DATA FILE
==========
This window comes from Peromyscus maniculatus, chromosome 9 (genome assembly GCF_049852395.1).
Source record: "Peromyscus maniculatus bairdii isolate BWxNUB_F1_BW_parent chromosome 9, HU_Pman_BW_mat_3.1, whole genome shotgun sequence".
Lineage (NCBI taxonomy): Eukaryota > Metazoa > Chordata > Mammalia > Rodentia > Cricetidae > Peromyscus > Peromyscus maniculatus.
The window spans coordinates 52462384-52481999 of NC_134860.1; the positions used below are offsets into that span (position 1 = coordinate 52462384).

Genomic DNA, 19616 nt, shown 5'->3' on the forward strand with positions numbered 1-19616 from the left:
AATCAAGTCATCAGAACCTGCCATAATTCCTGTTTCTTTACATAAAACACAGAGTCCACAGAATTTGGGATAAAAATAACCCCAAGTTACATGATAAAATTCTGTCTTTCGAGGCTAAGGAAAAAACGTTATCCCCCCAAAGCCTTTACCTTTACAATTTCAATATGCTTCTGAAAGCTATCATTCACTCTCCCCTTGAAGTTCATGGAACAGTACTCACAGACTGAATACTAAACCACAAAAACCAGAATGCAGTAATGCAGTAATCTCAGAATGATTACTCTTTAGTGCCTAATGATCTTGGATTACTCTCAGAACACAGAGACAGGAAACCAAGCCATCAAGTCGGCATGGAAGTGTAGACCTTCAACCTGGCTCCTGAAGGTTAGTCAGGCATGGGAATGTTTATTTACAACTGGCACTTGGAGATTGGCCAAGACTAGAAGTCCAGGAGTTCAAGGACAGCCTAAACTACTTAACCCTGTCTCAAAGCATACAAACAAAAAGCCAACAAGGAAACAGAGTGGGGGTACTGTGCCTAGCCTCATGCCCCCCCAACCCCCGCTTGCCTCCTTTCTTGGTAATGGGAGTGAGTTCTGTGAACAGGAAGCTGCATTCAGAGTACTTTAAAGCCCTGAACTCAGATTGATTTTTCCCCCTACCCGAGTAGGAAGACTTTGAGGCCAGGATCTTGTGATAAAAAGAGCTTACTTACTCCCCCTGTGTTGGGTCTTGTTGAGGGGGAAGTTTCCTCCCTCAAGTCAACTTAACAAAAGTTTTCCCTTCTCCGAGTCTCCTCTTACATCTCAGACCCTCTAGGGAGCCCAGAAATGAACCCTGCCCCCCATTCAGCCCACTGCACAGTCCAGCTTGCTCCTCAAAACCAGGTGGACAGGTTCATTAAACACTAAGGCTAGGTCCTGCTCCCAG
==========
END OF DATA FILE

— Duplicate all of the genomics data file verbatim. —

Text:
This window comes from Peromyscus maniculatus, chromosome 9 (genome assembly GCF_049852395.1).
Source record: "Peromyscus maniculatus bairdii isolate BWxNUB_F1_BW_parent chromosome 9, HU_Pman_BW_mat_3.1, whole genome shotgun sequence".
Lineage (NCBI taxonomy): Eukaryota > Metazoa > Chordata > Mammalia > Rodentia > Cricetidae > Peromyscus > Peromyscus maniculatus.
The window spans coordinates 52462384-52481999 of NC_134860.1; the positions used below are offsets into that span (position 1 = coordinate 52462384).

Genomic DNA, 19616 nt, shown 5'->3' on the forward strand with positions numbered 1-19616 from the left:
AATCAAGTCATCAGAACCTGCCATAATTCCTGTTTCTTTACATAAAACACAGAGTCCACAGAATTTGGGATAAAAATAACCCCAAGTTACATGATAAAATTCTGTCTTTCGAGGCTAAGGAAAAAACGTTATCCCCCCAAAGCCTTTACCTTTACAATTTCAATATGCTTCTGAAAGCTATCATTCACTCTCCCCTTGAAGTTCATGGAACAGTACTCACAGACTGAATACTAAACCACAAAAACCAGAATGCAGTAATGCAGTAATCTCAGAATGATTACTCTTTAGTGCCTAATGATCTTGGATTACTCTCAGAACACAGAGACAGGAAACCAAGCCATCAAGTCGGCATGGAAGTGTAGACCTTCAACCTGGCTCCTGAAGGTTAGTCAGGCATGGGAATGTTTATTTACAACTGGCACTTGGAGATTGGCCAAGACTAGAAGTCCAGGAGTTCAAGGACAGCCTAAACTACTTAACCCTGTCTCAAAGCATACAAACAAAAAGCCAACAAGGAAACAGAGTGGGGGTACTGTGCCTAGCCTCATGCCCCCCCAACCCCCGCTTGCCTCCTTTCTTGGTAATGGGAGTGAGTTCTGTGAACAGGAAGCTGCATTCAGAGTACTTTAAAGCCCTGAACTCAGATTGATTTTTCCCCCTACCCGAGTAGGAAGACTTTGAGGCCAGGATCTTGTGATAAAAAGAGCTTACTTACTCCCCCTGTGTTGGGTCTTGTTGAGGGGGAAGTTTCCTCCCTCAAGTCAACTTAACAAAAGTTTTCCCTTCTCCGAGTCTCCTCTTACATCTCAGACCCTCTAGGGAGCCCAGAAATGAACCCTGCCCCCCATTCAGCCCACTGCACAGTCCAGCTTGCTCCTCAAAACCAGGTGGACAGGTTCATTAAACACTAAGGCTAGGTCCTGCTCCCAG